How Trials Can Make You Better . . . Or Worst

“We can rejoice, too, when we run into problems and trials, for we know that they help us develop endurance. And endurance develops strength of character, and character strengthens our confident hope of salvation” (Romans 5:3-4).

A living dog is better than a dead lion. Or another way of putting it: better to be hopeful through trials than to give up in despair. Life is full of suffering and no matter the complaints and demands, one will always face some level of suffering. To suffer well is noble - it works as a refiners fire and brings out the best in all of us when we accept responsibility and do what we can to make life better. This sort of attitude contradicts the nagging, juvenile, entitlement temperament that’s obviously prevalent amidst most of the West. This temperament is selfishly concerned with fulfilling base desires, generally dislikes family, associates little with others who are truly in need, treats God as a genie, and is particularly demanding on client privileges, regardless of the cost to others; that is, the temperament is spoiled. It thinks it a lion but is dead inside.

Suffering isn’t to be handled tyrannically. The Apostle Paul offers a brilliant alternative (and one that he practiced, too). Here’s one way of understanding it:

Notice that a hopeful disposition is earned through enduring trials and is predicated on a strong character. The confident individual, cheerful and full of bright potential, has weathered the storms of yesterday through steady self-discipline, for endurance is a hard choice and requires mastery over the wayward desires of immediate gratification. Patience rather than haste has accompanied and, as Thomas Aquinas pointed out, has also strengthened the individual through the temptations of despair. Being shielded from adversity doesn’t garner a capable personality. In fact, it causes an arrested development in which responsibility is relinquished for a youthful character, charming but hardly self-governing. The despairing soul lacks purpose, has a tough time keeping friends, is unreliable, constantly waivers, and like an afternoon sunbeam, vanishes quickly behind the solid stance of an old oak.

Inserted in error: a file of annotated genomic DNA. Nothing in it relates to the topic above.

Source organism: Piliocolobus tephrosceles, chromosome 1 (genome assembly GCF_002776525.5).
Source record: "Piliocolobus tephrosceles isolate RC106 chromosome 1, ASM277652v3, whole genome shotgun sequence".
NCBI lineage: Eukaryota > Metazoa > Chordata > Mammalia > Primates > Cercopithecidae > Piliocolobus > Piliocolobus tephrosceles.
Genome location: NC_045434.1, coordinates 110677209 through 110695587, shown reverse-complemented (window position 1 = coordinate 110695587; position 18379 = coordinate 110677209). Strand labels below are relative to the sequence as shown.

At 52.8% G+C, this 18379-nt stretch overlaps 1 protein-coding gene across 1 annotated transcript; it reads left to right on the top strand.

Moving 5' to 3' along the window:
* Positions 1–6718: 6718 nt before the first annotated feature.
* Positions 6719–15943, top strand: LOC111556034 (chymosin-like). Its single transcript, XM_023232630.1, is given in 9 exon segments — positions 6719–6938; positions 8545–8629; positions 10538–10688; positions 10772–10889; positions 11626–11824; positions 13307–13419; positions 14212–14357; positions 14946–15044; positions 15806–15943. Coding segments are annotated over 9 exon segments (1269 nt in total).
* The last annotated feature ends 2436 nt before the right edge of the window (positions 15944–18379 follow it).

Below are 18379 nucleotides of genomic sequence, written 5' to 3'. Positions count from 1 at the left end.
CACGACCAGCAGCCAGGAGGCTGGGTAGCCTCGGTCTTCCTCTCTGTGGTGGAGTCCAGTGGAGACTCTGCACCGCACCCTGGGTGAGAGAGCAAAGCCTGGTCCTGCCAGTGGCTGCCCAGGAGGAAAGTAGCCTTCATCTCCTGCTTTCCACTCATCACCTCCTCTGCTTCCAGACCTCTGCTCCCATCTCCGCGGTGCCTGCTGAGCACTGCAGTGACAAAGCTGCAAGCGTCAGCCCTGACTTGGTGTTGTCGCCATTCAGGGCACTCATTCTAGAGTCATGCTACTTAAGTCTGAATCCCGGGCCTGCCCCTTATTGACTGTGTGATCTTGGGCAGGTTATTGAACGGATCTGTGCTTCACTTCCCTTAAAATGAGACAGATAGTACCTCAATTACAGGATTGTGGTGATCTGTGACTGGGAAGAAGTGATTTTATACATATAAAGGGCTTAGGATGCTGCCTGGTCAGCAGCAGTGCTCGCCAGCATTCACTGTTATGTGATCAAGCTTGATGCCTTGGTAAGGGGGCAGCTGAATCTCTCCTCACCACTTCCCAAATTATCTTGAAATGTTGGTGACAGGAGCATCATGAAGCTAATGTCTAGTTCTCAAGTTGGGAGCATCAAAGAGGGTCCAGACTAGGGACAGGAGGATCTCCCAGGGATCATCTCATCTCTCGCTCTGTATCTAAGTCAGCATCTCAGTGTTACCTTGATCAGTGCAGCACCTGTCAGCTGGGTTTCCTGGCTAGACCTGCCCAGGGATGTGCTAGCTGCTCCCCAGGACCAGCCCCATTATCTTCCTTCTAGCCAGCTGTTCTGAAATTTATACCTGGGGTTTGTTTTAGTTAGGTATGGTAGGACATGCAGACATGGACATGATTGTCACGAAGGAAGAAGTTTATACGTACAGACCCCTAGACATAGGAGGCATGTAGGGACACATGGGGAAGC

One last word: the trials of life were never to be suffered alone. Before sin entered the world, God said, “it is not good for the man to be alone” (Genesis 2:18a). This was before the days of suffering when all was right in the Garden of Eden. So if we weren’t meant to be alone then, well, we’re certainly not meant to be alone now. Ecclesiastes 4:9-10 says, “two people are better off than one, for they can help each other succeed. If one person falls, the other can reach out and help. But someone who falls alone is in real trouble.” God made you and I to live life with others, and that includes the hard times. And oh, by the way, when you put your faith in God, He’s always with you. You’re never alone when you’ve got God. He can give you the endurance needed for any trial.

“So be strong and courageous! Do not be afraid and do not panic before them. For the Lord your God will personally go ahead of you. He will neither fail you nor abandon you” (Deuteronomy 31:6).

Upgrade Your Soul

“Therefore, dear brothers and sisters, you have no obligation to do what your sinful nature urges you to do. For if you live by its dictates, you will die. But if through the power of the Spirit you put to death the deeds of your sinful nature, you will live” (Romans 8:12-13).